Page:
Punk in public
Singer Amanda Palmer
Whether or not she means to be, singer Amanda Palmer is controversial. In 2013, Buzzfeed handily summarized the outrage against her to date in a post entitled “7 Times Amanda Palmer Pissed People Off.” The antipathy toward her runs so deep that a concert reviewer in the U.K. once accused her of “gazing and cooing” too adoringly at her husband, bestselling fantasy author Neil Gaiman, in public, in a way that had the potential to dampen the feminist impulses of her fans.
Palmer spent the early aughts as a member of t he Dresden Dolls, a duo whose music she has described as “Brechtian punk cabaret.” She was embraced as a feminist poster girl for her strong, in- your- face performance style and disregard of conventional gender roles. When she went solo, she caused a stir by singing unexpectedly boppy songs about rape and abortion on 2008’s Who Killed Amanda Palmer. A Kickstarter campaign to fund the recording and release of 2012’s Theatre Is Evil, with her band, the Grand Theft Orchestra, generated more than a million dollars from fans — but critics didn’t approve of an established musician asking for money in the first place and then denigrated how she handled the money when she released a list of expenses. (She turned the experience into a successful TED talk and 2014 book, The Art Of Asking, or How I Learned to Stop Worrying and Let People Help.) Still, a rumor persists in the nooks and crannies of the internet that the Kickstarter funds were secretly given to the Church of Scientology — because her husband grew up in the oft- disparaged religion.
In conversation with Pasatiempo, Palmer said that as an artist who takes creative risks, whatever she does is up for criticism. Like many people who become famous, her ego seems able to withstand being picked apart by strangers on the web, though she acknowledges the ire can be exhausting. After she and Jason Webley, her frequent collaborator, played a set of conjoined twins for a concept album called Evelyn Evelyn in 2010, the project received a not-unwarranted negative reaction from portions of the disability community. (Palmer apologized and addressed specific criticisms on her blog.) After the 2013 bombing at the Boston Marathon, she posted a poem on her blog that expressed empathy and sympathy for one of the bombers, Dzhokhar Tsarnaev, sentiments many readers found so unacceptable that the website Gawker declared it “the worst poem of all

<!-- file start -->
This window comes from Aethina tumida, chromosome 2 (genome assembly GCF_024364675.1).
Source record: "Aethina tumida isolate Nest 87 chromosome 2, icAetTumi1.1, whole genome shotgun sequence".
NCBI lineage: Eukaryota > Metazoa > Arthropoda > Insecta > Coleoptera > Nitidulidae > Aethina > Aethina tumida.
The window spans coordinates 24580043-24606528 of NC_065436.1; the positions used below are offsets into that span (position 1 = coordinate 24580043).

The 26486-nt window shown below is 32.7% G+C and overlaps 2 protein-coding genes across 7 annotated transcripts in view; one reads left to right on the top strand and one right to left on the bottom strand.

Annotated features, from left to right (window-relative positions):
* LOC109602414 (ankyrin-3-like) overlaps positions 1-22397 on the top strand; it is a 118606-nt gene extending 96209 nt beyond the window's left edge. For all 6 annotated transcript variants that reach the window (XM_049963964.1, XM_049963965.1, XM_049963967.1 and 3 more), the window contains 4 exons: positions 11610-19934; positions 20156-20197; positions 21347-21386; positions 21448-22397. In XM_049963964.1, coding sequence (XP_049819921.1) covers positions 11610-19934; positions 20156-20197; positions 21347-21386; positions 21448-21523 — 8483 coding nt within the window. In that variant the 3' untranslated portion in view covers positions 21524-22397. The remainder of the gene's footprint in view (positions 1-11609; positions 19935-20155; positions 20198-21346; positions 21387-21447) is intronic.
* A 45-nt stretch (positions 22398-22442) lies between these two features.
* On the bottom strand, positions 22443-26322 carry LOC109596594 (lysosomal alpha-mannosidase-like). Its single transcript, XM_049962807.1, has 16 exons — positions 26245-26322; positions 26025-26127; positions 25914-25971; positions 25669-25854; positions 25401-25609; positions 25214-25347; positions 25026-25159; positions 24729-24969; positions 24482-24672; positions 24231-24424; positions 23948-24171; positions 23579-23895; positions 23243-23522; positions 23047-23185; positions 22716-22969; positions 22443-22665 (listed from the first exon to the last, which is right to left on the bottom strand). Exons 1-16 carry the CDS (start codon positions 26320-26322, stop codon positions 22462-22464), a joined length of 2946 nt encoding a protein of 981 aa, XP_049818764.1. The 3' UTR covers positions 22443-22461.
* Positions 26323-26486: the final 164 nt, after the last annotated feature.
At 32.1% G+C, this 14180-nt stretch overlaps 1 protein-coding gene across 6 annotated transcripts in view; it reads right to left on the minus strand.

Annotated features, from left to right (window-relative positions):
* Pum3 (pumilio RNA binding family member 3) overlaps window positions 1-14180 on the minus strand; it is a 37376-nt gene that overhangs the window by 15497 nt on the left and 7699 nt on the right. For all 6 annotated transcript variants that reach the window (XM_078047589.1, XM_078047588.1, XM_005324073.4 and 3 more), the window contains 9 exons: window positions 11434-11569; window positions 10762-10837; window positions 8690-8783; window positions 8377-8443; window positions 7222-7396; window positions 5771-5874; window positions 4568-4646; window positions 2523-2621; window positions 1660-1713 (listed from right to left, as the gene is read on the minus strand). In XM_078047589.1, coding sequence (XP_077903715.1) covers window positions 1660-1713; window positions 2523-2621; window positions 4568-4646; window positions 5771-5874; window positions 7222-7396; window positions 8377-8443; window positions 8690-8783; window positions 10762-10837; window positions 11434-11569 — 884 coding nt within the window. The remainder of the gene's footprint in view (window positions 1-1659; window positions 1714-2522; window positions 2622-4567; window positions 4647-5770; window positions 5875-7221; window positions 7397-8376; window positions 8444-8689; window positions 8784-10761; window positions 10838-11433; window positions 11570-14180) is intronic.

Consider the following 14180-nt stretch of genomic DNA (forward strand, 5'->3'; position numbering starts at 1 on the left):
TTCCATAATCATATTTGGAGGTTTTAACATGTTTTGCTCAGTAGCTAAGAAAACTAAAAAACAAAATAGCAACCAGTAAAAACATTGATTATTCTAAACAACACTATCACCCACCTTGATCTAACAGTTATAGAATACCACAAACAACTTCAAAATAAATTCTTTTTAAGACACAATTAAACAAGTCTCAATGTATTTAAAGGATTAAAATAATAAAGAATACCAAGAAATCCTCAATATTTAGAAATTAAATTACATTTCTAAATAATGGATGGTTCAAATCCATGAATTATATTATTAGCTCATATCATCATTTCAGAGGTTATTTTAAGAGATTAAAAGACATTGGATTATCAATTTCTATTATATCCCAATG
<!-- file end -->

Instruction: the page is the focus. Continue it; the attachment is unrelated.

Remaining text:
time.” It’s not, but such headlines exemplify Palmer’s status as “the most hated woman on the internet” — a moniker that comes from the headline of an article for InTheseTimes.com.
Bottom line: Palmer doesn’t do what she’s told. She refuses to adhere to the strict linguistic and ideological requirements popularly embraced by swaths of the online feminist and social-justice commentariat. Her full stage name includes a profanity
Pasatiempo can’t even print. If that doesn’t amuse you, then it’s possible Palmer isn’t your cup of tea. What is often lost in all the rancor is whether or not Palmer makes music worth listening to. Fans around the world connect to her deeply psychological, irreverent, personal, and emotionally direct lyrics, set against a catchy punk-pop- orchestral hybrid that can also include Palmer on the ukulele. Palmer, joined by Webley, plays the opening night of Meow Wolf’s House of Eternal Return on Fridayy, March 18. In advance of the concert, Palmer chatted with
Pasatiempo about the interactive art of Meow Wolf, existing in the public eye as a polarizing figure, and life with a new baby.
Pasatiempo: How did you get involve ed with Meow Wolf?
Amanda Palmer: We decided to spend a littlel time [in Santa Fe] over the winter becauuse Neil needed to get some writing donee, and he sent me an article about what George [R.R. Martin] has been up to. George has been Neil’s friend for many, many years, back when they were just dorky writer dudes at conferences. My favorite thing in the world is interactive theater that doesn’t rely on a stage, so when I read that article, it totally blew my dress up. I emailed George, who was nice enough to show me around the undertaking and introduce me to Vince [Kadlubek, co-founder and CEO of Meow Wolf]. A couple hours later I was asking about thet opening, and Vince told me they wanted to get somme musicians, and I volunteered.